Title:The blood supply of the canine temporomandibular joint - anatomical structures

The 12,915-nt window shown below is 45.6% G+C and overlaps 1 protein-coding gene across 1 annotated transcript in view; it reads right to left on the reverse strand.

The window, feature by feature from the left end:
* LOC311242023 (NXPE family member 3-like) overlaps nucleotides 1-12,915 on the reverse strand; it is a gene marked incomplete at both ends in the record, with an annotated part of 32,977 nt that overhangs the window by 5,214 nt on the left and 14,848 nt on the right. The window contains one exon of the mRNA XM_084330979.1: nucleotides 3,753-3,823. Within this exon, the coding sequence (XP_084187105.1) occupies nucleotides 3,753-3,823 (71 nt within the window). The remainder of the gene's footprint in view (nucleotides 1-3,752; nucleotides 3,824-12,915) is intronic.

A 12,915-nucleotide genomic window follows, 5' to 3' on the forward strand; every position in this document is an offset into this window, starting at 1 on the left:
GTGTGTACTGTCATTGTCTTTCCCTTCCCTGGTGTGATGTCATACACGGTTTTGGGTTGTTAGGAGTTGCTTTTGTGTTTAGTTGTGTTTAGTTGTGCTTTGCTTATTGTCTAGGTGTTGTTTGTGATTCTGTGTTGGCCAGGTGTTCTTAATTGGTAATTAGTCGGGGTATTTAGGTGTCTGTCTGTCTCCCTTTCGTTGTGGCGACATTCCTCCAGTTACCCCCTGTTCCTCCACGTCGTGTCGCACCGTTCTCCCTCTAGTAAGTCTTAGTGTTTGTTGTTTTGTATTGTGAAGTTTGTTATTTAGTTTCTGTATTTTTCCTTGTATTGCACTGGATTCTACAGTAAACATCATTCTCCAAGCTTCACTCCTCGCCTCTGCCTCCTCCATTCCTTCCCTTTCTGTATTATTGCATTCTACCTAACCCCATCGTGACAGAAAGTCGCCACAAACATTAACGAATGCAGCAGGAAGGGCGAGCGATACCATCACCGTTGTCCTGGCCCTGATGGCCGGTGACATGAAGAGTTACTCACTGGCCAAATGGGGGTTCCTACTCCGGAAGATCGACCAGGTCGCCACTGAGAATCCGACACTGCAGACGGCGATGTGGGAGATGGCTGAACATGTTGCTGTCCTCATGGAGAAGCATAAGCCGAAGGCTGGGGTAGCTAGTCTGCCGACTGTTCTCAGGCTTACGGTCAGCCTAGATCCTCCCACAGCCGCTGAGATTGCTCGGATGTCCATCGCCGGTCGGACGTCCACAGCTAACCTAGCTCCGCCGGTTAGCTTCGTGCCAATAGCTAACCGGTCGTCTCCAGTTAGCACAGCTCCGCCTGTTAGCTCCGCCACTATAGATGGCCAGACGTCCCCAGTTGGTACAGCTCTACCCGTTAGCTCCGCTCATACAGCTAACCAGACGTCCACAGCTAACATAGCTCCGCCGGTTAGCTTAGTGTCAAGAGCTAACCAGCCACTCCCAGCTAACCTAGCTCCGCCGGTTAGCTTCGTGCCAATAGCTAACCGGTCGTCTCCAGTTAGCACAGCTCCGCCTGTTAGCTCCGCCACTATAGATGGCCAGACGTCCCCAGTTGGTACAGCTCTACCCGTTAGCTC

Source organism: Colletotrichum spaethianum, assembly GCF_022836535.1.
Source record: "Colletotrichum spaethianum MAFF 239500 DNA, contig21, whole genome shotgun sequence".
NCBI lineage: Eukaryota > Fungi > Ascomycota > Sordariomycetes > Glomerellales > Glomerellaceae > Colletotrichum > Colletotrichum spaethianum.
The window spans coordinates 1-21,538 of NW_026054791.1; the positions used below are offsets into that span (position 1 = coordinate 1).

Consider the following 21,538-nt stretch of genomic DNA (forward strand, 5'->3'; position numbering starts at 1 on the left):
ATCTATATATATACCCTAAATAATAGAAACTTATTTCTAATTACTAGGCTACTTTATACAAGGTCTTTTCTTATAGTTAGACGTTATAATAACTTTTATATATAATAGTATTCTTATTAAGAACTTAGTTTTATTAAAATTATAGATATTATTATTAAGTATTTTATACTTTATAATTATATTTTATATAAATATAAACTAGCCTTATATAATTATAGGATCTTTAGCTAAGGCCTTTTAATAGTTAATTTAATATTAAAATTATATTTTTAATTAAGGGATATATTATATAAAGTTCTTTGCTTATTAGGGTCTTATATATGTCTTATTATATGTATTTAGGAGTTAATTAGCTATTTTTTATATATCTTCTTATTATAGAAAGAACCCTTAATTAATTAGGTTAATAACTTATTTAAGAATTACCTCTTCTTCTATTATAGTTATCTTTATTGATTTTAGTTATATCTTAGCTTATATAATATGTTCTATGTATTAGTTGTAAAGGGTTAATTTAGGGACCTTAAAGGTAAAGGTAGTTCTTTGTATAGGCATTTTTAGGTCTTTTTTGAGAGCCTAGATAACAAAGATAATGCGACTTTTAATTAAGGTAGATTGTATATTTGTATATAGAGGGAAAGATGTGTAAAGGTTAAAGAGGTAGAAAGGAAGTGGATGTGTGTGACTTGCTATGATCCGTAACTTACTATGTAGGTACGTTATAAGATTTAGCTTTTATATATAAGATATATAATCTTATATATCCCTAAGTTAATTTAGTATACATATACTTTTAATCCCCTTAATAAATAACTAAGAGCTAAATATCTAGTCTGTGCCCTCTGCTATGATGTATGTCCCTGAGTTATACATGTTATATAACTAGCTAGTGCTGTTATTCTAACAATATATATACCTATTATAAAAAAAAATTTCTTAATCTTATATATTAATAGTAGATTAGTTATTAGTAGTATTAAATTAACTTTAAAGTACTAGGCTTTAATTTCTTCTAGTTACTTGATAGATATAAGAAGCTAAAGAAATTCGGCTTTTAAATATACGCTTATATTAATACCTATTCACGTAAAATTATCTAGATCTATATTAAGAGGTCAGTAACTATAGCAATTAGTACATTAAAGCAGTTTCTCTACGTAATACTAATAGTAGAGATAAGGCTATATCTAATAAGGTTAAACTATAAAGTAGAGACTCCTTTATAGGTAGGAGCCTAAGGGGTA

Dogs are susceptible for disorders involving the temporomandibular joint (in the following referred to as TMJ) which need imaging and surgical fixing. Therefore a thorough anatomical knowledge – including the blood supply – is necessary for a more precise treatment. The vascularization is of great importance to properly evaluate radiographic images and to locate the cause of lesions involving this articulation. Based on a recent published paper dealing with cats we are looking for confirmation of similarities in the blood supply of the TMJ in dogs. Therefore the present paper focuses on the blood supply of the canine temporomandibular joint as shown during dissection, two different maceration techniques, CT – imaging and microdissection. A lateral supply by the maxillary artery has been described earlier but as a novum we investigate and describe the medial path to it in dogs, coming from the deep rostral temporal artery, the maxillary artery, the inferior alveolar artery, the rostral tympanic, and middle meningeal artery. For a better visualization of branches we injected acryl into the common carotid arteries prior to dissection. Besides the classical preparatory approach we also made use of a maceration-technique and Dermestes beetle. CT-imaging of the vessels might be useful prior to surgery. In order to check whether or not the minor branches on the medial aspect at the temporomandibular joint can be visualized radiographically a canine head was injected with contrast medium. The images – taken both with mouth open and closed – where compiled in 3D to also achieve a virtual special arrangement of arteries of the territory.